I suggest that any conservative who has ever been confronted by liberal intellectual arrogance read this article, and read it well.

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Filed under Culture, Philosophy and Ethics, The Left

Political Lives

Absolutely fascinating story in The Politico about Andrew Young, former aide to Sen. John Edwards. Lurid at times, pathetic at others, revealing intriguing and troubling aspects of human nature that came to the surface in the relationship between an aspiring operative and the politician he admired.

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Filed under People in Politics, Philosophy and Ethics

Theodore Rex on criticizing the president

As brought to my attention by the American Thinker:

“The President is merely the most important among a large number of public servants.  He should be supported or opposed exactly to the degree which is warranted by his good conduct or bad conduct, his efficiency or inefficiency in rendering loyal, able, and disinterested service to the Nation as a whole.  Therefore it is absolutely necessary that there should be full liberty to tell the truth about his acts, and this means that it is exactly necessary to blame him when he does wrong as to praise him when he does right.  Any other attitude in an American citizen is both base and servile.  To announce that there must be no criticism of the President, or that we are to stand by the President, right or wrong, is not only unpatriotic and servile, but is morally treasonable to the American public.  Nothing but the truth should be spoken about him or any one else.  But it is even more important to tell the truth, pleasant or unpleasant, about him than about any one else.”

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Filed under Barack Obama, Philosophy and Ethics

The changing face of public service

There was a largely unnoticed piece today in The Hill about former Bush White House staffers running for office in the 2010 elections. It made me think about the changing nature of public service, the professionalization of the political class, and the competing claims of what constitutes an ideal model of a public servant.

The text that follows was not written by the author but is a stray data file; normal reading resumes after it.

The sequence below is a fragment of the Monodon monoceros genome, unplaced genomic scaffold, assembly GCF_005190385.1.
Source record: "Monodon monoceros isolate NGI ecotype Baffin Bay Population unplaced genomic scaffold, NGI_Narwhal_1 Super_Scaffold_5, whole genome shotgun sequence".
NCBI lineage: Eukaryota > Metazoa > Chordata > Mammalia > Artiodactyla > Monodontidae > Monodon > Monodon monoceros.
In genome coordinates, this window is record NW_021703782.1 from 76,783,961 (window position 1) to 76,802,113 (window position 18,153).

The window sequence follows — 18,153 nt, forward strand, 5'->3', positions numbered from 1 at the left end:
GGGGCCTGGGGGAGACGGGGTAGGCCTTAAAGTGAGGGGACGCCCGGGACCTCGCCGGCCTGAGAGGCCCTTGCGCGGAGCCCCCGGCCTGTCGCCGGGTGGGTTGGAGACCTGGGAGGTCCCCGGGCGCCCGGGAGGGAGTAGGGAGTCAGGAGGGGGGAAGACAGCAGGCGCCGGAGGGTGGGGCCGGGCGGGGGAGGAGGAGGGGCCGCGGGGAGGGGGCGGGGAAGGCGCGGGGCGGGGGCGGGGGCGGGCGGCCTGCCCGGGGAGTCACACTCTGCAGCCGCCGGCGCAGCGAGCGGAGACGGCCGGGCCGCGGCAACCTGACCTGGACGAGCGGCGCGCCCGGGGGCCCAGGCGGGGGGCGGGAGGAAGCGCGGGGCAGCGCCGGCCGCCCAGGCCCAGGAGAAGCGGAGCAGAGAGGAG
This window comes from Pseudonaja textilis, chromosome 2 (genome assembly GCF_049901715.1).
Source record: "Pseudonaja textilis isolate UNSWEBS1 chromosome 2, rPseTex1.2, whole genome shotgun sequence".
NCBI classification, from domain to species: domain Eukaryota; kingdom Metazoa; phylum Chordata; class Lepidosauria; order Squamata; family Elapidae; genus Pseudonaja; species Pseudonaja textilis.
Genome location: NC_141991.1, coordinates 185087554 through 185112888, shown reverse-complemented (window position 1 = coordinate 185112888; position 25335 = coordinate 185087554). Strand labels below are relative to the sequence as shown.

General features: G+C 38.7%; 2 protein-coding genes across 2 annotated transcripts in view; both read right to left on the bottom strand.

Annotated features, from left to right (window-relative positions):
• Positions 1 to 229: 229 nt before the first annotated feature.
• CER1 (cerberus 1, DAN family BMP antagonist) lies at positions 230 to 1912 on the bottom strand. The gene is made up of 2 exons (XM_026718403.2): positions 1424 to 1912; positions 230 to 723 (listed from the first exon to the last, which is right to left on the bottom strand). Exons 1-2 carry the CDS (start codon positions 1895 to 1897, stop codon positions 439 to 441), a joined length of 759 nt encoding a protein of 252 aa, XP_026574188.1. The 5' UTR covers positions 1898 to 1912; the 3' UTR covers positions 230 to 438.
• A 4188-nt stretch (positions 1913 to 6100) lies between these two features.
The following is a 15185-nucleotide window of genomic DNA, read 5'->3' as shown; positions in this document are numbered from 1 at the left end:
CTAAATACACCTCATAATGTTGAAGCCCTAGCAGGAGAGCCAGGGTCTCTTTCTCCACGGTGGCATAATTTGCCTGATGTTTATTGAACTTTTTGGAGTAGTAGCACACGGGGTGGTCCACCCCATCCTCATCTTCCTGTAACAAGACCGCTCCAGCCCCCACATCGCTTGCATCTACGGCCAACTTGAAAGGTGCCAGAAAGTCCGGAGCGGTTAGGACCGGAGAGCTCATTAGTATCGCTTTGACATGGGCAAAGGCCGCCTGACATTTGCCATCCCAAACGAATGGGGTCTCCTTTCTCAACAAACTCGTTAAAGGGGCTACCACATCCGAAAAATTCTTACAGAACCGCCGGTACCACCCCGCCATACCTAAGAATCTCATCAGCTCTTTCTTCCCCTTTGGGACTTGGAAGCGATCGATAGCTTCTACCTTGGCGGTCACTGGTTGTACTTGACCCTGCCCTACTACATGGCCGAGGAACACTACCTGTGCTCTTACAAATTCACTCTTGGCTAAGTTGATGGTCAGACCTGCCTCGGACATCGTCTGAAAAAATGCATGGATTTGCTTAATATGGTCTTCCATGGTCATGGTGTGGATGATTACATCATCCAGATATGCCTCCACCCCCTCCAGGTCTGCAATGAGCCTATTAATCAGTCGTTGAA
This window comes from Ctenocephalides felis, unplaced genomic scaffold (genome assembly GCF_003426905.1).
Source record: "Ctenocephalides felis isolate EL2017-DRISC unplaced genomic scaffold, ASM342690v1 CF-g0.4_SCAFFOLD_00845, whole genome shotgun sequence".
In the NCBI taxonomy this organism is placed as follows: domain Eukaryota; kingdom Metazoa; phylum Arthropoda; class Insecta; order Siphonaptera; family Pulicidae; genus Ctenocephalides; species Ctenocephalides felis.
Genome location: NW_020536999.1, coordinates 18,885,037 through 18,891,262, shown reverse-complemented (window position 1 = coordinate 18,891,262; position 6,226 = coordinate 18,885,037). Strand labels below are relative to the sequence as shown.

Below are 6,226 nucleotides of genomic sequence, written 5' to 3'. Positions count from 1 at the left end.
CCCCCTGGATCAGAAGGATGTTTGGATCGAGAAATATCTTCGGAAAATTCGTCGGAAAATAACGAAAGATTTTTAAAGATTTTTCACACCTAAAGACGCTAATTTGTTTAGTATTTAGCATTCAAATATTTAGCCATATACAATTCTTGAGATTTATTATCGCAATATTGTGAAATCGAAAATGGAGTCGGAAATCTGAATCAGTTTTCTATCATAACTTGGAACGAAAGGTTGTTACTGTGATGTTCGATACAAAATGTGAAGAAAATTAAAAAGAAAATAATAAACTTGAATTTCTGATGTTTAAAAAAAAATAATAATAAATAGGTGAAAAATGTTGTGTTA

Ever since I was old enough to think about politics, I have had an attachment to the citizen statesman. The man or woman who serves out of a sense of duty,  brings years of real world experience to the job, and returns home after the job is done. I still believe in the concept of the citizen politician, and probably always will.

However, in recent years I have had to consider whether I hold a somewhat romanticized notion of what marks the idealized elected official biography. While a background outside of government may indicate that the person has pursued goals other than political power, and hopefully has impressed upon that person that government can not and should not attempt to manage all aspects of society, an individual with extensive political experience could certainly be a superior candidate in some cases.

This is particularly true today due to the massive scale of government and resulting specialization and professionalization of its functions and human resources. This is not a good thing of course, but it is a reality, at least at the federal level and to a certain degree among the states as well.

Some have argued that this reality makes the case against term limits as well – that institutional memory held by long-serving politicians is necessary to the effective functioning of government and its multitudinous extensions. Of course, an argument against term-limits is closely related to an argument against the widespread necessity of citizen politicians.

While on the whole I believe legislative term limits are healthy for republican government, the aforementioned massive scope, specialization and professionalization of government also would seem to suggest that seasoned politicians certainly have something special to offer in some cases. To an extent, this would apply to career political aides and operatives who eventually throw their hat in the ring themselves.

Admittedly this is something of a sprawling, inside baseball kind of discussion today. Why does it matter? Well, we’re talking about the people to whom we are entrusting our country and our freedoms.

Bottom line is that while I still hold to the ideal of the citizen statesman, I am open to the idea that political professionals in some cases – the elected variety and those behind the scenes – may be well suited to serve. As this trend continues however, we must be vigilant in ensuring that candidates accustomed to working within government are not also acclimated to the idea of its inevitable expansion.

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Filed under George W. Bush, People in Politics, Philosophy and Ethics

Unnatural selection: survival of the litmus